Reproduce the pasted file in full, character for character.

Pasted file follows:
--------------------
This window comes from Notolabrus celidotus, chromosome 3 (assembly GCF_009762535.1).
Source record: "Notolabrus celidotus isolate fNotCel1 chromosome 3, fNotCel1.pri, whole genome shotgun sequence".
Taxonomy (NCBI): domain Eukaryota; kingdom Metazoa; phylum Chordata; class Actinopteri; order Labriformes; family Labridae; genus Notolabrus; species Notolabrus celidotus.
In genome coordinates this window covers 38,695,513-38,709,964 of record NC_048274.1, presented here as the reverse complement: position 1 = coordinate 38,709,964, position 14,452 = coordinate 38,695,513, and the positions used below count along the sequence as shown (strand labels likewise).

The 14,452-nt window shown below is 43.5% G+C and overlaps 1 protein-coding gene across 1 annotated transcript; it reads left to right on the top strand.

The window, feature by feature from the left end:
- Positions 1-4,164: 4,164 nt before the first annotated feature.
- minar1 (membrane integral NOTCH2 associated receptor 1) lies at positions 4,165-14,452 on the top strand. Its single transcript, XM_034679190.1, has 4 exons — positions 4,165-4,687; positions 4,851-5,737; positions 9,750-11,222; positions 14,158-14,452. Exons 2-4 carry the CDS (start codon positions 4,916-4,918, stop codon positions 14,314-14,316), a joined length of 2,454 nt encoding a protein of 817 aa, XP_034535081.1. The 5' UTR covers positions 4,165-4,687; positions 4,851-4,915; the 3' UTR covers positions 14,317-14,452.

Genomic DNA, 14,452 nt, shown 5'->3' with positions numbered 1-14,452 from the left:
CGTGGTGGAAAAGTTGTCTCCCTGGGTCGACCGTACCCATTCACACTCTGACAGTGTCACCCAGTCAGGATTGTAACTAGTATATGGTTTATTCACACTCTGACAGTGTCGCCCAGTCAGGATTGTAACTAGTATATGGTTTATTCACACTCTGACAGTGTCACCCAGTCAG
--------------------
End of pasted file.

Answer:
This window comes from Notolabrus celidotus, chromosome 3 (assembly GCF_009762535.1).
Source record: "Notolabrus celidotus isolate fNotCel1 chromosome 3, fNotCel1.pri, whole genome shotgun sequence".
Taxonomy (NCBI): domain Eukaryota; kingdom Metazoa; phylum Chordata; class Actinopteri; order Labriformes; family Labridae; genus Notolabrus; species Notolabrus celidotus.
In genome coordinates this window covers 38,695,513-38,709,964 of record NC_048274.1, presented here as the reverse complement: position 1 = coordinate 38,709,964, position 14,452 = coordinate 38,695,513, and the positions used below count along the sequence as shown (strand labels likewise).

The 14,452-nt window shown below is 43.5% G+C and overlaps 1 protein-coding gene across 1 annotated transcript; it reads left to right on the top strand.

The window, feature by feature from the left end:
- Positions 1-4,164: 4,164 nt before the first annotated feature.
- minar1 (membrane integral NOTCH2 associated receptor 1) lies at positions 4,165-14,452 on the top strand. Its single transcript, XM_034679190.1, has 4 exons — positions 4,165-4,687; positions 4,851-5,737; positions 9,750-11,222; positions 14,158-14,452. Exons 2-4 carry the CDS (start codon positions 4,916-4,918, stop codon positions 14,314-14,316), a joined length of 2,454 nt encoding a protein of 817 aa, XP_034535081.1. The 5' UTR covers positions 4,165-4,687; positions 4,851-4,915; the 3' UTR covers positions 14,317-14,452.

Genomic DNA, 14,452 nt, shown 5'->3' with positions numbered 1-14,452 from the left:
CGTGGTGGAAAAGTTGTCTCCCTGGGTCGACCGTACCCATTCACACTCTGACAGTGTCACCCAGTCAGGATTGTAACTAGTATATGGTTTATTCACACTCTGACAGTGTCGCCCAGTCAGGATTGTAACTAGTATATGGTTTATTCACACTCTGACAGTGTCACCCAGTCAG